Amid the sleek fashions and high-end furniture that grace the shop windows in NYC’s SoHo, there is a new inhabitant — a 60-million-year-old Triceratops skull. This incredible relic could have been decorating Jeff Bezos’ superyacht, but in a twist of fate, it instead reigns over a stretch of downtown Broadway for all to see. And that is exactly the point of the Rally Museum.
The Triceratops is just the beginning. Visitors who step inside the free museum and event space will be able to view an eclectic assortment of some of the world’s rarest collectibles — Andy Warhol’s Marilyn Monroe screenprint, a 1955 Porsche Speedster, a pair of signed game-worn Air Jordans, a first edition of Harry Potter and the Sorcerer’s Stone, an Hermès Sellier Faubourg Birkin handbag, a Honus Wagner T206 baseball card and much more. The museum truly offers something unique for everyone, and most unique of all, each item on display can owned be anyone.
The museum, which opened in June 2023, displays some of the more than 450 collectibles that are collectively owned and traded on the investment platform Rally. “This space is the amalgamation of what we always wanted to be — a place that brings nostalgia to life, and you can invest in and own the things that are around you,” said Rally Co-founder Rob Petrozzo in an interview with Retail TouchPoints.
To understand the Rally Museum, you have to first understand the Rally platform, and so we begin our tour of the museum online.
Collectibles for the Common Man
Almost everyone is a collector of something, and so almost everyone will understand the feeling of seeing their own “white whale” — that rarest-of-rare thing that only a handful of people in the world can afford, so just getting the chance to see it feels like a prize. But with Rally, the common-man collectors of the world now have the chance to own it as well.
The platform allows investors to buy shares of high-end collectibles, just like one can buy shares of companies on the stock market. It launched in 2017 with classic cars and has since expanded to 26 asset types. The most recent addition is real estate, which debuted in October 2023 with the offering of shares in Mickey Mantle’s childhood home.
Petrozzo and his co-founders Christopher Bruno and Max Niederste-Ostholt started with classic cars because the category has a massive enthusiast group but high barriers to ownership. “You go to these auctions, and you’ll see a 10-year-old who can tell you every single detail about the 1970s Ferrari that’s on the auction block, but he’s literally behind a velvet rope and can’t get within 30 feet of it,” said Petrozzo. “That is the gap we want to close — between the people that care and the ones that have the access.”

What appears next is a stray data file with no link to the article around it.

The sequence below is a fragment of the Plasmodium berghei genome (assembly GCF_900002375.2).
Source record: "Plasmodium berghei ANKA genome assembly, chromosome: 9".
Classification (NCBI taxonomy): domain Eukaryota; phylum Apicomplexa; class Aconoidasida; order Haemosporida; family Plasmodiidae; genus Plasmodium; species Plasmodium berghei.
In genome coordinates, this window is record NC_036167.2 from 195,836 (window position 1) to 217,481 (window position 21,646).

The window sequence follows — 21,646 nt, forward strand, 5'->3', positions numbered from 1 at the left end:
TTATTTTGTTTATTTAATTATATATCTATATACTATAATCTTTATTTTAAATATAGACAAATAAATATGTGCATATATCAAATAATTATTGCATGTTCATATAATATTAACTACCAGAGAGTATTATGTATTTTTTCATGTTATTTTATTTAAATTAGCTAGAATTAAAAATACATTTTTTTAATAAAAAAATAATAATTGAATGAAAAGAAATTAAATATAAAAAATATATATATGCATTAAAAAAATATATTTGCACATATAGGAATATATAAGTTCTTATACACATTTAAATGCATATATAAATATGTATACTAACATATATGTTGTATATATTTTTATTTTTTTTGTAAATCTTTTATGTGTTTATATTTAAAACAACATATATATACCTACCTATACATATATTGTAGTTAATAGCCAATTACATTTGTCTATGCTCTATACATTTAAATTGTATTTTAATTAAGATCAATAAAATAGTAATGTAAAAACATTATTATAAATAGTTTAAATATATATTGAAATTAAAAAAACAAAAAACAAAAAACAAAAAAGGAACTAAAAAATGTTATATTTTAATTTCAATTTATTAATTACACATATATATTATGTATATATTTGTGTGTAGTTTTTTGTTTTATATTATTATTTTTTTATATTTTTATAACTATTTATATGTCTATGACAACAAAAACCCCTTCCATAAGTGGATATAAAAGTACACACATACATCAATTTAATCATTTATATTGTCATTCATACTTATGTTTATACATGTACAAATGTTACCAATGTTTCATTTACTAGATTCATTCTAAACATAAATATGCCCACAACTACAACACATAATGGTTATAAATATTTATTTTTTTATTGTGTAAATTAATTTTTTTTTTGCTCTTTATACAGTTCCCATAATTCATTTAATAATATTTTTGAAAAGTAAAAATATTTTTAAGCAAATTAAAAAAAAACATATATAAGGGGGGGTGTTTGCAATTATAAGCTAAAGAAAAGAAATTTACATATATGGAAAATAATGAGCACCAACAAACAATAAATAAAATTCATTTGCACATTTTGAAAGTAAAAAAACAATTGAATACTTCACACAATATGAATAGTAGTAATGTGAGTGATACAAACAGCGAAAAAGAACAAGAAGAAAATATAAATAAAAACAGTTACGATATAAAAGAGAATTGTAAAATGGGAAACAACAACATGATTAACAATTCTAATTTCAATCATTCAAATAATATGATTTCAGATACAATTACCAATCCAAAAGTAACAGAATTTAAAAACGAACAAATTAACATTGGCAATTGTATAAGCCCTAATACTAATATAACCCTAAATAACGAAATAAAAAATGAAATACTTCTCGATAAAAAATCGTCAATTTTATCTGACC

The first three assets the company bought were a $77,000 Lotus, a $320,000 Porsche (which is on display at the museum) and a $150,000 Lamborghini. Shares in each sold out “pretty quickly” simply through word of mouth, said Petrozzo, and that’s when he and his partners knew they were on to something.
“Cars are probably one of the hardest [categories] — it’s this 2,500-pound piece of dirty metal and also everybody is so trained to think of cars as a bad investment,” he said. “So when it worked with [cars] — people understood the concept and spent real money on it — we knew we could do this with just about any other asset class that has the same dynamics [of] a huge enthusiast group where the people that care the most are usually on the outside of the ropes when it comes to the best stuff.”
Things like sports collectibles, rare art and books, luxury accessories, vintage technology, iconic real estate…and fossils. Jeff Bezos did in fact have his eye on that Triceratops skull, but Rally ultimately emerged victorious because the paleontologist and archeologist behind the sale preferred the idea of it being owned by a community.
By the Many, for the Many
The Rally Museum is the ultimate expression of this idea, making these collectively owned artifacts available for anyone to experience rather than having them locked up in a vault or only on display in some billionaire’s mansion.
Anyone can visit for free, because the museum’s goal is to promote and bring together the Rally community. “We call it a museum, but really we want to make it more of a Collectibles Community Center, a place where, if you have an interest in any of this stuff, you’re likely going to find the best version of it as well as people that share that same ethos.”
In addition to a dizzying array of collectibles, the space also features:
- A podcast studio (a second season of The Best Money I Ever Spent, which debuted in 2022 and features famous enthusiasts talking about what they collect and why, is in the works);
- An interactive video floor;
- An NFT station where users can create and mint their own NFT;
- Rally-branded clothing and gear; and
- A bar area that will eventually offer coffee and bites.